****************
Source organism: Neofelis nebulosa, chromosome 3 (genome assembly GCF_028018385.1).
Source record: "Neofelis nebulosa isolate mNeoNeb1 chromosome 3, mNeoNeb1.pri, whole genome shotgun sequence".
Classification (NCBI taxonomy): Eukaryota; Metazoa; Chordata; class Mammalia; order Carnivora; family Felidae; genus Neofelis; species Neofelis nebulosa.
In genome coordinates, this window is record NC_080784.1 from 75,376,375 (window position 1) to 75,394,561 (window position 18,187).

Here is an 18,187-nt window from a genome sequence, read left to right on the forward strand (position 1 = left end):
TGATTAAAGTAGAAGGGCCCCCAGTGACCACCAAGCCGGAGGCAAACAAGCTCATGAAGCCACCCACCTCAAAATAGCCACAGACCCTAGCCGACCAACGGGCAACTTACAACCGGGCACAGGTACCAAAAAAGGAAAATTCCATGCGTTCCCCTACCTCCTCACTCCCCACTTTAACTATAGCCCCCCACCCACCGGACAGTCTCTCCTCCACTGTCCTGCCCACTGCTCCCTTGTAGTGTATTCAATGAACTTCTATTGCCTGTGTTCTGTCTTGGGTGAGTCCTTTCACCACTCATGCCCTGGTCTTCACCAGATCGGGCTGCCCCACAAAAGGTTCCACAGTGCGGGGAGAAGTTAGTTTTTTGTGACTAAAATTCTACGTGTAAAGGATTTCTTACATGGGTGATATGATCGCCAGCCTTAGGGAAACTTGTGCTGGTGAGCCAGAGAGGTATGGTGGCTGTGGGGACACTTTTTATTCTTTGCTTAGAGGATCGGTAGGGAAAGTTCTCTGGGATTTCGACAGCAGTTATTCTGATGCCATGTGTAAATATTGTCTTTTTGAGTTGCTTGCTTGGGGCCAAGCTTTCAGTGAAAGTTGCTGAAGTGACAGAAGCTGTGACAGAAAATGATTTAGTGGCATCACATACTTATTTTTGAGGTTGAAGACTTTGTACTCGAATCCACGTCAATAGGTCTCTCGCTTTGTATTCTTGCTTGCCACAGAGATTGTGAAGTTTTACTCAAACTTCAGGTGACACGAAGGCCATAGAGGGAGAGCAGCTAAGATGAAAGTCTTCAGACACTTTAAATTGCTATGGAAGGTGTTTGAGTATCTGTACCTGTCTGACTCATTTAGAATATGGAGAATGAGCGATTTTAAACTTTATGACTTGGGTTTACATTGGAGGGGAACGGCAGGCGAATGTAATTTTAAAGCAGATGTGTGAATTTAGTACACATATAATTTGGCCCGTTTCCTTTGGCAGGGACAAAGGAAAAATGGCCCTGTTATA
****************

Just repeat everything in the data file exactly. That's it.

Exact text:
Source organism: Neofelis nebulosa, chromosome 3 (genome assembly GCF_028018385.1).
Source record: "Neofelis nebulosa isolate mNeoNeb1 chromosome 3, mNeoNeb1.pri, whole genome shotgun sequence".
Classification (NCBI taxonomy): Eukaryota; Metazoa; Chordata; class Mammalia; order Carnivora; family Felidae; genus Neofelis; species Neofelis nebulosa.
In genome coordinates, this window is record NC_080784.1 from 75,376,375 (window position 1) to 75,394,561 (window position 18,187).

Here is an 18,187-nt window from a genome sequence, read left to right on the forward strand (position 1 = left end):
TGATTAAAGTAGAAGGGCCCCCAGTGACCACCAAGCCGGAGGCAAACAAGCTCATGAAGCCACCCACCTCAAAATAGCCACAGACCCTAGCCGACCAACGGGCAACTTACAACCGGGCACAGGTACCAAAAAAGGAAAATTCCATGCGTTCCCCTACCTCCTCACTCCCCACTTTAACTATAGCCCCCCACCCACCGGACAGTCTCTCCTCCACTGTCCTGCCCACTGCTCCCTTGTAGTGTATTCAATGAACTTCTATTGCCTGTGTTCTGTCTTGGGTGAGTCCTTTCACCACTCATGCCCTGGTCTTCACCAGATCGGGCTGCCCCACAAAAGGTTCCACAGTGCGGGGAGAAGTTAGTTTTTTGTGACTAAAATTCTACGTGTAAAGGATTTCTTACATGGGTGATATGATCGCCAGCCTTAGGGAAACTTGTGCTGGTGAGCCAGAGAGGTATGGTGGCTGTGGGGACACTTTTTATTCTTTGCTTAGAGGATCGGTAGGGAAAGTTCTCTGGGATTTCGACAGCAGTTATTCTGATGCCATGTGTAAATATTGTCTTTTTGAGTTGCTTGCTTGGGGCCAAGCTTTCAGTGAAAGTTGCTGAAGTGACAGAAGCTGTGACAGAAAATGATTTAGTGGCATCACATACTTATTTTTGAGGTTGAAGACTTTGTACTCGAATCCACGTCAATAGGTCTCTCGCTTTGTATTCTTGCTTGCCACAGAGATTGTGAAGTTTTACTCAAACTTCAGGTGACACGAAGGCCATAGAGGGAGAGCAGCTAAGATGAAAGTCTTCAGACACTTTAAATTGCTATGGAAGGTGTTTGAGTATCTGTACCTGTCTGACTCATTTAGAATATGGAGAATGAGCGATTTTAAACTTTATGACTTGGGTTTACATTGGAGGGGAACGGCAGGCGAATGTAATTTTAAAGCAGATGTGTGAATTTAGTACACATATAATTTGGCCCGTTTCCTTTGGCAGGGACAAAGGAAAAATGGCCCTGTTATA